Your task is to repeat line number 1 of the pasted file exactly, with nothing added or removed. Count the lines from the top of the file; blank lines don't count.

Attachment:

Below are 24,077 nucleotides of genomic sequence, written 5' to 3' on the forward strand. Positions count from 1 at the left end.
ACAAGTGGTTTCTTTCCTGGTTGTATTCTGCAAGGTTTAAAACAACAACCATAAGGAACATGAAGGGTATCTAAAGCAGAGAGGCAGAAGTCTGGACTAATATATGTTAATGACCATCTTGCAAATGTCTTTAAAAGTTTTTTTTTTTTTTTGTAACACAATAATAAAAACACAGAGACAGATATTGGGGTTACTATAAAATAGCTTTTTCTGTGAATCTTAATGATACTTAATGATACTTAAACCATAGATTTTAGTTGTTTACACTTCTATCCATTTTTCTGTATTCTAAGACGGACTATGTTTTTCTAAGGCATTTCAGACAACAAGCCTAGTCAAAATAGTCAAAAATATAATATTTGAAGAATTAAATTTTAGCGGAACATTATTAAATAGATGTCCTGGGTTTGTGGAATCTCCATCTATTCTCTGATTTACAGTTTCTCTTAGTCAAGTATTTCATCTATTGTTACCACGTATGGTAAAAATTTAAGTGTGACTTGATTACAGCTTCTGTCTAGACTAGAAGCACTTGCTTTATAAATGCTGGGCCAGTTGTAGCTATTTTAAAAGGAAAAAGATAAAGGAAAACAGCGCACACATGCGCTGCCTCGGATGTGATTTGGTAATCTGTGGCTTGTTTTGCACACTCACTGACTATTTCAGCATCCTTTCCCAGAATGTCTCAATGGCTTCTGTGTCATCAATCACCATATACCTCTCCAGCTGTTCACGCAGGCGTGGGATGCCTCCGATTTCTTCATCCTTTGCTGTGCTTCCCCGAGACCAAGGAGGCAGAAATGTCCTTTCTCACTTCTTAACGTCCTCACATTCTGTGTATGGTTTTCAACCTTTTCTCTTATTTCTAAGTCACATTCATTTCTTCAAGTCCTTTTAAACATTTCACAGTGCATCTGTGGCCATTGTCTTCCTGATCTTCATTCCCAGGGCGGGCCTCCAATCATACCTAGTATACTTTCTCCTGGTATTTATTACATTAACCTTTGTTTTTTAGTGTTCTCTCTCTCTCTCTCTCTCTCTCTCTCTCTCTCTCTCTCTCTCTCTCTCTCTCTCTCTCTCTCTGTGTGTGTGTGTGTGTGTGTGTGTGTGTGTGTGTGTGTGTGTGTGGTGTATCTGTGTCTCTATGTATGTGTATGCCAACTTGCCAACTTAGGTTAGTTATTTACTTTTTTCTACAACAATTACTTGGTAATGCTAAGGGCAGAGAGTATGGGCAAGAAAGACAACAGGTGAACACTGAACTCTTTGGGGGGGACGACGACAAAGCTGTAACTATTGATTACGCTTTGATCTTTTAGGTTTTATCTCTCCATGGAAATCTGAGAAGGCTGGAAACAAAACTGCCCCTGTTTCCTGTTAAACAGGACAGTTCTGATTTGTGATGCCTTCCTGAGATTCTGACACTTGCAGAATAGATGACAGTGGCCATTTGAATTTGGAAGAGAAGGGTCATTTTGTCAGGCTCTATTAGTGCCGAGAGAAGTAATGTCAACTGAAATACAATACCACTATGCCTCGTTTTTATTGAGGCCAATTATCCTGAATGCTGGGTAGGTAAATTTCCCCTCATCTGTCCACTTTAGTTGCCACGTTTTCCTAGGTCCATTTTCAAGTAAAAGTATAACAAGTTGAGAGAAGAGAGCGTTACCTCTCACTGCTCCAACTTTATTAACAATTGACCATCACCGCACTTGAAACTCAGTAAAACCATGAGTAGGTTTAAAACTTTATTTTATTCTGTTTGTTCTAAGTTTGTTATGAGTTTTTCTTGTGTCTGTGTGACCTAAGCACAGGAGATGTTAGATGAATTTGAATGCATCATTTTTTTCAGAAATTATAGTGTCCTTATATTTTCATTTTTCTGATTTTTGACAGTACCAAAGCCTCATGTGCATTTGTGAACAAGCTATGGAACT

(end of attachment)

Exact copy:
Below are 24,077 nucleotides of genomic sequence, written 5' to 3' on the forward strand. Positions count from 1 at the left end.